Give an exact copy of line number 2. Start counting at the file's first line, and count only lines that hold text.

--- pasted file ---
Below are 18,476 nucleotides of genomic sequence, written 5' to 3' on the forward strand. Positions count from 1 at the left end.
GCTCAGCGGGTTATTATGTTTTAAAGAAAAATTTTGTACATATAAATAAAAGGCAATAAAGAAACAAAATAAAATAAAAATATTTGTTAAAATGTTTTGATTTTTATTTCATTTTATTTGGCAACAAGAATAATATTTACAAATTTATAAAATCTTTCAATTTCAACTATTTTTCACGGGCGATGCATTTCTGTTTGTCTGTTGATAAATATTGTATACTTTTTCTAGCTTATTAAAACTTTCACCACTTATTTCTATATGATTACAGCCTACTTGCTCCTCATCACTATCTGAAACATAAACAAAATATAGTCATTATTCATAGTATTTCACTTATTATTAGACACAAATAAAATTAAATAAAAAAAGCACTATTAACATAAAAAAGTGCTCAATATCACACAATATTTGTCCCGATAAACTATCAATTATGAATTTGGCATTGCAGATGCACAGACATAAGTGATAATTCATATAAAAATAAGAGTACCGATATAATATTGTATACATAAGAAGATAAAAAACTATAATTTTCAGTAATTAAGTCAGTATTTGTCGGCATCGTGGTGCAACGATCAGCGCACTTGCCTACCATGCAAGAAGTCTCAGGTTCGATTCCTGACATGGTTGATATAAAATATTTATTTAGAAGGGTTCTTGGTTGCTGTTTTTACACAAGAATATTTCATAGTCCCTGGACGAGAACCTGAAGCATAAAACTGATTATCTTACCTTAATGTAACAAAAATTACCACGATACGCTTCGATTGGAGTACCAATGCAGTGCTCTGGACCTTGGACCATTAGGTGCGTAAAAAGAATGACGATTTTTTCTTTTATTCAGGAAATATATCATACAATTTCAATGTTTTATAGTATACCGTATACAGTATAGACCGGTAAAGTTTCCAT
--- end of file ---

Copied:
GCTCAGCGGGTTATTATGTTTTAAAGAAAAATTTTGTACATATAAATAAAAGGCAATAAAGAAACAAAATAAAATAAAAATATTTGTTAAAATGTTTTGATTTTTATTTCATTTTATTTGGCAACAAGAATAATATTTACAAATTTATAAAATCTTTCAATTTCAACTATTTTTCACGGGCGATGCATTTCTGTTTGTCTGTTGATAAATATTGTATACTTTTTCTAGCTTATTAAAACTTTCACCACTTATTTCTATATGATTACAGCCTACTTGCTCCTCATCACTATCTGAAACATAAACAAAATATAGTCATTATTCATAGTATTTCACTTATTATTAGACACAAATAAAATTAAATAAAAAAAGCACTATTAACATAAAAAAGTGCTCAATATCACACAATATTTGTCCCGATAAACTATCAATTATGAATTTGGCATTGCAGATGCACAGACATAAGTGATAATTCATATAAAAATAAGAGTACCGATATAATATTGTATACATAAGAAGATAAAAAACTATAATTTTCAGTAATTAAGTCAGTATTTGTCGGCATCGTGGTGCAACGATCAGCGCACTTGCCTACCATGCAAGAAGTCTCAGGTTCGATTCCTGACATGGTTGATATAAAATATTTATTTAGAAGGGTTCTTGGTTGCTGTTTTTACACAAGAATATTTCATAGTCCCTGGACGAGAACCTGAAGCATAAAACTGATTATCTTACCTTAATGTAACAAAAATTACCACGATACGCTTCGATTGGAGTACCAATGCAGTGCTCTGGACCTTGGACCATTAGGTGCGTAAAAAGAATGACGATTTTTTCTTTTATTCAGGAAATATATCATACAATTTCAATGTTTTATAGTATACCGTATACAGTATAGACCGGTAAAGTTTCCAT